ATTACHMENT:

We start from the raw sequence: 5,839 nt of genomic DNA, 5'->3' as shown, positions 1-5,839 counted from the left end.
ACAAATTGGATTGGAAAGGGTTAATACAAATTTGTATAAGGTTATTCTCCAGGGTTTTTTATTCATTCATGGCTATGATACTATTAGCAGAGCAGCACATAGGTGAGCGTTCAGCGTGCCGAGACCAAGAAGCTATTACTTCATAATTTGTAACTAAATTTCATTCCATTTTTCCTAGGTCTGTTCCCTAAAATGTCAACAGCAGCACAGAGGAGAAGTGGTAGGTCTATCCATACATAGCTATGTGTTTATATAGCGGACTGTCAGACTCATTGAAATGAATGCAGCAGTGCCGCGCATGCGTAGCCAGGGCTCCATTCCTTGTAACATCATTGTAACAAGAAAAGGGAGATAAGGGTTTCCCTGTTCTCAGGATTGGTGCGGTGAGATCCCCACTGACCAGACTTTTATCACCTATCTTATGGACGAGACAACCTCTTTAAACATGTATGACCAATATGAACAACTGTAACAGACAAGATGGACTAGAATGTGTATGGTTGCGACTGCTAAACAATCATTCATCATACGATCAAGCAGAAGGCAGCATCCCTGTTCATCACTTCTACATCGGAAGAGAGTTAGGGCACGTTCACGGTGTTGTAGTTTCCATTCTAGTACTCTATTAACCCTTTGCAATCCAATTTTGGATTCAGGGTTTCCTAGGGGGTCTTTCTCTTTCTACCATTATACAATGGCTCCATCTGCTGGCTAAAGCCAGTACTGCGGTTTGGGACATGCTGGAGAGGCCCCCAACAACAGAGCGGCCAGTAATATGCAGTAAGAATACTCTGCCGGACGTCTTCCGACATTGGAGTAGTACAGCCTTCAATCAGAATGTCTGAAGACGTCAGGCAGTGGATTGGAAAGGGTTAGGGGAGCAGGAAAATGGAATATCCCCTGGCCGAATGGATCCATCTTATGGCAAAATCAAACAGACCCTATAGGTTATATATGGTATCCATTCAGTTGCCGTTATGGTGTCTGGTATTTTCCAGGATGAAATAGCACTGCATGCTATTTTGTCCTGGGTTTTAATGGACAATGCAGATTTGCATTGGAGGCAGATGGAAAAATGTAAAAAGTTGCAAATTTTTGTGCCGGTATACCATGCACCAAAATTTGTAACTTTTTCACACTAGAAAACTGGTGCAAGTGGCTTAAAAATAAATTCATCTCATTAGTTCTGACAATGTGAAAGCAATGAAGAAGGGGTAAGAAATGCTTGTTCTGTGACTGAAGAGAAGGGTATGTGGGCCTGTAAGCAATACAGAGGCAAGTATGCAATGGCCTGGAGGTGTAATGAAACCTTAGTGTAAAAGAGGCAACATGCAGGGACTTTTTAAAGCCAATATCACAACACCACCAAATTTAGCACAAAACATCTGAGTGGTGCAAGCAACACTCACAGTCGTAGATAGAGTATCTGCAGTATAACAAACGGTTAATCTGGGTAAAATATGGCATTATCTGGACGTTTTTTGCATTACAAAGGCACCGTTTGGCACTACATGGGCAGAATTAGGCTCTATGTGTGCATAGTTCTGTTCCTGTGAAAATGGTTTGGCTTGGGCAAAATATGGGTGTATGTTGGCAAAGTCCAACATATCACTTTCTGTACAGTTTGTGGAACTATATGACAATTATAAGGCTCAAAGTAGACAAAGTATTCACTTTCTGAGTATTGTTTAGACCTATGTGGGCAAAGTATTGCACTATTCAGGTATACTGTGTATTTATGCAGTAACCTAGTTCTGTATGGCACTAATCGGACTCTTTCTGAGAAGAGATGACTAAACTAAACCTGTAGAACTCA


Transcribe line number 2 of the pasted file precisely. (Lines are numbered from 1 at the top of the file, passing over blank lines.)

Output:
ACAAATTGGATTGGAAAGGGTTAATACAAATTTGTATAAGGTTATTCTCCAGGGTTTTTTATTCATTCATGGCTATGATACTATTAGCAGAGCAGCACATAGGTGAGCGTTCAGCGTGCCGAGACCAAGAAGCTATTACTTCATAATTTGTAACTAAATTTCATTCCATTTTTCCTAGGTCTGTTCCCTAAAATGTCAACAGCAGCACAGAGGAGAAGTGGTAGGTCTATCCATACATAGCTATGTGTTTATATAGCGGACTGTCAGACTCATTGAAATGAATGCAGCAGTGCCGCGCATGCGTAGCCAGGGCTCCATTCCTTGTAACATCATTGTAACAAGAAAAGGGAGATAAGGGTTTCCCTGTTCTCAGGATTGGTGCGGTGAGATCCCCACTGACCAGACTTTTATCACCTATCTTATGGACGAGACAACCTCTTTAAACATGTATGACCAATATGAACAACTGTAACAGACAAGATGGACTAGAATGTGTATGGTTGCGACTGCTAAACAATCATTCATCATACGATCAAGCAGAAGGCAGCATCCCTGTTCATCACTTCTACATCGGAAGAGAGTTAGGGCACGTTCACGGTGTTGTAGTTTCCATTCTAGTACTCTATTAACCCTTTGCAATCCAATTTTGGATTCAGGGTTTCCTAGGGGGTCTTTCTCTTTCTACCATTATACAATGGCTCCATCTGCTGGCTAAAGCCAGTACTGCGGTTTGGGACATGCTGGAGAGGCCCCCAACAACAGAGCGGCCAGTAATATGCAGTAAGAATACTCTGCCGGACGTCTTCCGACATTGGAGTAGTACAGCCTTCAATCAGAATGTCTGAAGACGTCAGGCAGTGGATTGGAAAGGGTTAGGGGAGCAGGAAAATGGAATATCCCCTGGCCGAATGGATCCATCTTATGGCAAAATCAAACAGACCCTATAGGTTATATATGGTATCCATTCAGTTGCCGTTATGGTGTCTGGTATTTTCCAGGATGAAATAGCACTGCATGCTATTTTGTCCTGGGTTTTAATGGACAATGCAGATTTGCATTGGAGGCAGATGGAAAAATGTAAAAAGTTGCAAATTTTTGTGCCGGTATACCATGCACCAAAATTTGTAACTTTTTCACACTAGAAAACTGGTGCAAGTGGCTTAAAAATAAATTCATCTCATTAGTTCTGACAATGTGAAAGCAATGAAGAAGGGGTAAGAAATGCTTGTTCTGTGACTGAAGAGAAGGGTATGTGGGCCTGTAAGCAATACAGAGGCAAGTATGCAATGGCCTGGAGGTGTAATGAAACCTTAGTGTAAAAGAGGCAACATGCAGGGACTTTTTAAAGCCAATATCACAACACCACCAAATTTAGCACAAAACATCTGAGTGGTGCAAGCAACACTCACAGTCGTAGATAGAGTATCTGCAGTATAACAAACGGTTAATCTGGGTAAAATATGGCATTATCTGGACGTTTTTTGCATTACAAAGGCACCGTTTGGCACTACATGGGCAGAATTAGGCTCTATGTGTGCATAGTTCTGTTCCTGTGAAAATGGTTTGGCTTGGGCAAAATATGGGTGTATGTTGGCAAAGTCCAACATATCACTTTCTGTACAGTTTGTGGAACTATATGACAATTATAAGGCTCAAAGTAGACAAAGTATTCACTTTCTGAGTATTGTTTAGACCTATGTGGGCAAAGTATTGCACTATTCAGGTATACTGTGTATTTATGCAGTAACCTAGTTCTGTATGGCACTAATCGGACTCTTTCTGAGAAGAGATGACTAAACTAAACCTGTAGAACTCA